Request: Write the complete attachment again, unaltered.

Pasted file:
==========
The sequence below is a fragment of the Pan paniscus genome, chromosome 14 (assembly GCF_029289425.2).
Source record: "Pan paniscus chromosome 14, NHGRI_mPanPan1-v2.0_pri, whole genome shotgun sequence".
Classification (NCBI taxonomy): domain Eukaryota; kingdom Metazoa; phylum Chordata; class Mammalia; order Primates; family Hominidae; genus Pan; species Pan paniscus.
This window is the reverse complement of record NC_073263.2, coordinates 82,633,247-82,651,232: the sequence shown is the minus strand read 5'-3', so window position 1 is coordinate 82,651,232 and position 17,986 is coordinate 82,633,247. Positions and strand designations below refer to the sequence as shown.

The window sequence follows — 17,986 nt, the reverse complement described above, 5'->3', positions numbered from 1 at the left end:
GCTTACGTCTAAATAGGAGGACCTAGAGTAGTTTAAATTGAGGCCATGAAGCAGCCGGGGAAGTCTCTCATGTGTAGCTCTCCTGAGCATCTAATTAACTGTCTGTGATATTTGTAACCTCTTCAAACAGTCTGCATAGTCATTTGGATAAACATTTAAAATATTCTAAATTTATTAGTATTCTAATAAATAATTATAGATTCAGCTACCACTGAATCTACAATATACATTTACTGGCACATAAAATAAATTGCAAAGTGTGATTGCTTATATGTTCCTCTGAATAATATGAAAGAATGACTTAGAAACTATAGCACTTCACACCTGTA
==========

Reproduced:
The sequence below is a fragment of the Pan paniscus genome, chromosome 14 (assembly GCF_029289425.2).
Source record: "Pan paniscus chromosome 14, NHGRI_mPanPan1-v2.0_pri, whole genome shotgun sequence".
Classification (NCBI taxonomy): domain Eukaryota; kingdom Metazoa; phylum Chordata; class Mammalia; order Primates; family Hominidae; genus Pan; species Pan paniscus.
This window is the reverse complement of record NC_073263.2, coordinates 82,633,247-82,651,232: the sequence shown is the minus strand read 5'-3', so window position 1 is coordinate 82,651,232 and position 17,986 is coordinate 82,633,247. Positions and strand designations below refer to the sequence as shown.

The window sequence follows — 17,986 nt, the reverse complement described above, 5'->3', positions numbered from 1 at the left end:
GCTTACGTCTAAATAGGAGGACCTAGAGTAGTTTAAATTGAGGCCATGAAGCAGCCGGGGAAGTCTCTCATGTGTAGCTCTCCTGAGCATCTAATTAACTGTCTGTGATATTTGTAACCTCTTCAAACAGTCTGCATAGTCATTTGGATAAACATTTAAAATATTCTAAATTTATTAGTATTCTAATAAATAATTATAGATTCAGCTACCACTGAATCTACAATATACATTTACTGGCACATAAAATAAATTGCAAAGTGTGATTGCTTATATGTTCCTCTGAATAATATGAAAGAATGACTTAGAAACTATAGCACTTCACACCTGTA